Circular 143Seismicity of proposed radioactive waste disposal site in southeastern New Mexico
By A. R. Sanford and T. R. Toppozada, 1974, 15 pp., 4 tables, 8 figs., 2 appendices.
An area encompassed within a 300-km radius from the proposed site was studied for seismic risk during expected lifetime of the facility. Seismicity was based on instrumental data, reports of felt shocks, and geological evidence. This study was undertaken to determine the seismicity at the proposed radioactive waste disposal site in southeastern New Mexico. The site is centered at about 42 km east of Carlsbad. Algermissen's seismic risk map of the U.S. indicates that the region around the site has a relatively low Zone 1 seismicity classification. The maximum expected seismic intensities from local or distant shocks in a Zone 1 region is V-VI. On an earlier seismic risk map, Richter places the Carlsbad region within a seismic zone where the probable maximum intensity is expected to be VIII.
Both of these risk maps are based on essentially the same data. The differences are due to varying interpretations. Most of these data are non-instrumental, simply reports of felt or damaging shocks. Our evaluation of the seismic risk of the region is based not only on the non-instrumental data, but on a substantial amount of instrumental data not available to Richter or Algermissen. In addition, they did not attempt to incorporate geologic evidence of recent crustal movements into their estimates of seismicity. This type of data, accounting for geologic features, especially fault scarps offsetting Quaternary geomorphic surfaces, is essential to accurate estimates of seismic risk over the planned lifetime of the disposal facility.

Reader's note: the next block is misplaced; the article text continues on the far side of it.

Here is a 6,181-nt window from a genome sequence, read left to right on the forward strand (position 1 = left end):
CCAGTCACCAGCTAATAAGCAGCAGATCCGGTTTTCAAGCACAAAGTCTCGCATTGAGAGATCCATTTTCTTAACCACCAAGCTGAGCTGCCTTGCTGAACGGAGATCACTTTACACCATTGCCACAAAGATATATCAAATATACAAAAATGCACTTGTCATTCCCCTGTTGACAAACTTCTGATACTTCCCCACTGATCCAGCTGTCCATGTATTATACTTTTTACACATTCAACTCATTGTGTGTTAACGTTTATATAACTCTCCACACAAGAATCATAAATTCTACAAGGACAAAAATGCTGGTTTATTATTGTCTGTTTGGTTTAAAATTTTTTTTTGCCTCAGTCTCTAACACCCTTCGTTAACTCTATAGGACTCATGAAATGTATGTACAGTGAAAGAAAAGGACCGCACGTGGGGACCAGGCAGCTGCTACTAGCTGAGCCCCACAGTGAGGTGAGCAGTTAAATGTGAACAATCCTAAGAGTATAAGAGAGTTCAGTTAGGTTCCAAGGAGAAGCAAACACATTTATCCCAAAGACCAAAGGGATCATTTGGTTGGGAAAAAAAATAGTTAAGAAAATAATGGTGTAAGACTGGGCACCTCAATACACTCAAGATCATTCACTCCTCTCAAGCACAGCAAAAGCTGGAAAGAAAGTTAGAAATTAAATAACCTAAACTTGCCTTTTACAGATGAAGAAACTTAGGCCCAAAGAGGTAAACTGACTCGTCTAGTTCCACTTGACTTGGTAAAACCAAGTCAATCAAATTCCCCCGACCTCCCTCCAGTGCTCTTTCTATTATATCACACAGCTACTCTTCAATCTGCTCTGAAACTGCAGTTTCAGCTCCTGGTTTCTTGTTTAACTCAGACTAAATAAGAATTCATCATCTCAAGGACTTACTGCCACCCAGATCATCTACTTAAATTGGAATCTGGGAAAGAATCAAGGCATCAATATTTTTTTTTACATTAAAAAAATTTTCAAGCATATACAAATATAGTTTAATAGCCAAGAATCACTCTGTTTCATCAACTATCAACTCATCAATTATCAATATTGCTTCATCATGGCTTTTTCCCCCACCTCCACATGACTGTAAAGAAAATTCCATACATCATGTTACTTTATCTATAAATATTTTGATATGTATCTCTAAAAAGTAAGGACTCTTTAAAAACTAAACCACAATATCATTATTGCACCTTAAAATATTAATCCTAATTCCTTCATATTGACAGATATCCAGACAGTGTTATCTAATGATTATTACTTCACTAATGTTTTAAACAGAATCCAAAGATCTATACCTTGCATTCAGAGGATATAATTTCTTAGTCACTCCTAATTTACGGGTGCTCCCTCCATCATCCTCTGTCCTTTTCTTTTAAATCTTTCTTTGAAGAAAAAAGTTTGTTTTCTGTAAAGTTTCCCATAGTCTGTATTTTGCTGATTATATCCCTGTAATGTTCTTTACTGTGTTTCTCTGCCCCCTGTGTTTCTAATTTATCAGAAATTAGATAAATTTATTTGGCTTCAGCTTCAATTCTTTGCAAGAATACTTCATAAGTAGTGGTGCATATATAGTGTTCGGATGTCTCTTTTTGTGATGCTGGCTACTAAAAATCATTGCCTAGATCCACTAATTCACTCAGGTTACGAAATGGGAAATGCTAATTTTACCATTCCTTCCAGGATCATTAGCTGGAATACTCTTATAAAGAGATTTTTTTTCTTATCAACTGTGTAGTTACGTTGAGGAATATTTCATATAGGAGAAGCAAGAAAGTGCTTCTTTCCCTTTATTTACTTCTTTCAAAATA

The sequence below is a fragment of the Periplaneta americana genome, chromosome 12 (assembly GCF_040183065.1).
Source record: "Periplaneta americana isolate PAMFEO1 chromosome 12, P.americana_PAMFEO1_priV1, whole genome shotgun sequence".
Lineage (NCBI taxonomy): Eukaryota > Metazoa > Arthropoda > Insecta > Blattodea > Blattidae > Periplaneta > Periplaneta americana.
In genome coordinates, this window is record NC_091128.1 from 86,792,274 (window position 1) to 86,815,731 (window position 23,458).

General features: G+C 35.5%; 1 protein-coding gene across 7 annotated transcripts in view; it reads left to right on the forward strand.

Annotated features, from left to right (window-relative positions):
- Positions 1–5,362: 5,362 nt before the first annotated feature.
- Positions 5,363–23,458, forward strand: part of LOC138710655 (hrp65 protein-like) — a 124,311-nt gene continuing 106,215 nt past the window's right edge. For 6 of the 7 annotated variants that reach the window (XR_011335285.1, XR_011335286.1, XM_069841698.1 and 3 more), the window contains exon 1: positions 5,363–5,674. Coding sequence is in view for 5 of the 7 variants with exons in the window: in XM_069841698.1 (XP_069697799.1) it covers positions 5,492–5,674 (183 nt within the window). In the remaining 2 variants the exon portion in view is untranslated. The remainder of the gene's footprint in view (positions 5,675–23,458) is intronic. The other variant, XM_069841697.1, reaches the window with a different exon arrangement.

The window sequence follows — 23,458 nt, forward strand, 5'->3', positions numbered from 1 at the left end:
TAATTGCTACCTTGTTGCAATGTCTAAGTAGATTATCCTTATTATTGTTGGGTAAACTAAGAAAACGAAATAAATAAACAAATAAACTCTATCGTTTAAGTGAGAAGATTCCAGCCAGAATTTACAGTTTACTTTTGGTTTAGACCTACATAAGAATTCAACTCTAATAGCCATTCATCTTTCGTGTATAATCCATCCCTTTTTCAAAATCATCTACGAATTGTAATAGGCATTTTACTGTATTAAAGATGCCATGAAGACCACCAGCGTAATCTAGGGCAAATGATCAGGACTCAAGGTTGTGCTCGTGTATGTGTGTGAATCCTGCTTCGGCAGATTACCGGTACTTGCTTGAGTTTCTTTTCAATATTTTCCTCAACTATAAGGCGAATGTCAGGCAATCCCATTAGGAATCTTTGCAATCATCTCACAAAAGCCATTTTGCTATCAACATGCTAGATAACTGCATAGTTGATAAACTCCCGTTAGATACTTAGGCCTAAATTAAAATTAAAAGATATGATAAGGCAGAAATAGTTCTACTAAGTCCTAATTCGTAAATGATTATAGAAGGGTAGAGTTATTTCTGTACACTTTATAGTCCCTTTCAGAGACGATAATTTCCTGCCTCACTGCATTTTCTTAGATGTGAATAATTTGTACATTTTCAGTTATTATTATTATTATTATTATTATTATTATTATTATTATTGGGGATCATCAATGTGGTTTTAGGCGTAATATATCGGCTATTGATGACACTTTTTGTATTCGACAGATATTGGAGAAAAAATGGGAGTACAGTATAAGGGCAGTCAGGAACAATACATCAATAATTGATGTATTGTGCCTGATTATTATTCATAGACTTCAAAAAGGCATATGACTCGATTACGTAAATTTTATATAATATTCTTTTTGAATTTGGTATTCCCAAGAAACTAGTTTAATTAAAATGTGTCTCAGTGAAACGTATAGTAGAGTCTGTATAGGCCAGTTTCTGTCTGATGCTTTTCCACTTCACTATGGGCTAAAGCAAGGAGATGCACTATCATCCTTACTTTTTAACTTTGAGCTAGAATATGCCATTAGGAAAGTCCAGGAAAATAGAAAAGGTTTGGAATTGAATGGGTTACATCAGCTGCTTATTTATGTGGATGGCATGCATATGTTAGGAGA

Seismicity was determined for the area within a 300-km radius from the proposed
nuclear waste disposal site in southeastern New Mexico. The primary data
used to establish seismic risk were: reports of felt shocks prior to 1961;
instrumental epicenters and magnitudes from 1961 through 1972; and lengths,
displacements, and ages of fault scarps cutting Quaternary geomorphic surfaces.
The principal results of this study were: (1) earthquakes exceeding local
magnitude 3.5 have not occurred within 40 km of the site in the past 12
years; probably not in the past 50 years, (2) on the average of once every
50,000 years major earthquakes are possible within 115 km of the site, but
these events will produce accelerations of only about 0.07 g at the site;
and (3) some evidence indicates that earthquakes located on the Central
Basin Platform, 80â€“100 km southeast of the site, could be related to water
injection for secondary recovery of oil.
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